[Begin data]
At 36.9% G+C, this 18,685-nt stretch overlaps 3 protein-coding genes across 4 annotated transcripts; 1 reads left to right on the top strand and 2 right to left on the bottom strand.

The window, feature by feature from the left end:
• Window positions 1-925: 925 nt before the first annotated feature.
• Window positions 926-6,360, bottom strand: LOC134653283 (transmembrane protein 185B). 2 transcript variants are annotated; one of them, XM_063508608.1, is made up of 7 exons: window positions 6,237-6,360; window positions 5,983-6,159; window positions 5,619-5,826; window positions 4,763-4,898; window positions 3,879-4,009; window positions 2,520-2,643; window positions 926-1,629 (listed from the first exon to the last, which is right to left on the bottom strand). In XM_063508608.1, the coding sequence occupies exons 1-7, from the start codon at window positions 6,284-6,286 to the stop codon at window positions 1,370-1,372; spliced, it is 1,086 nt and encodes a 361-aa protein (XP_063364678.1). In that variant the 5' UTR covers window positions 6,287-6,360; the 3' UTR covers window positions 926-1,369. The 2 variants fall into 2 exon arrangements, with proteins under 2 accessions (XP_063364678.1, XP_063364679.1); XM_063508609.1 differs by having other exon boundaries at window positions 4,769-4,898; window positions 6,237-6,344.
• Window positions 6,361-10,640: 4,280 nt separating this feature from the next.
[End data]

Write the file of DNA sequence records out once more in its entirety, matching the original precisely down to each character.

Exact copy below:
At 36.9% G+C, this 18,685-nt stretch overlaps 3 protein-coding genes across 4 annotated transcripts; 1 reads left to right on the top strand and 2 right to left on the bottom strand.

The window, feature by feature from the left end:
• Window positions 1-925: 925 nt before the first annotated feature.
• Window positions 926-6,360, bottom strand: LOC134653283 (transmembrane protein 185B). 2 transcript variants are annotated; one of them, XM_063508608.1, is made up of 7 exons: window positions 6,237-6,360; window positions 5,983-6,159; window positions 5,619-5,826; window positions 4,763-4,898; window positions 3,879-4,009; window positions 2,520-2,643; window positions 926-1,629 (listed from the first exon to the last, which is right to left on the bottom strand). In XM_063508608.1, the coding sequence occupies exons 1-7, from the start codon at window positions 6,284-6,286 to the stop codon at window positions 1,370-1,372; spliced, it is 1,086 nt and encodes a 361-aa protein (XP_063364678.1). In that variant the 5' UTR covers window positions 6,287-6,360; the 3' UTR covers window positions 926-1,369. The 2 variants fall into 2 exon arrangements, with proteins under 2 accessions (XP_063364678.1, XP_063364679.1); XM_063508609.1 differs by having other exon boundaries at window positions 4,769-4,898; window positions 6,237-6,344.
• Window positions 6,361-10,640: 4,280 nt separating this feature from the next.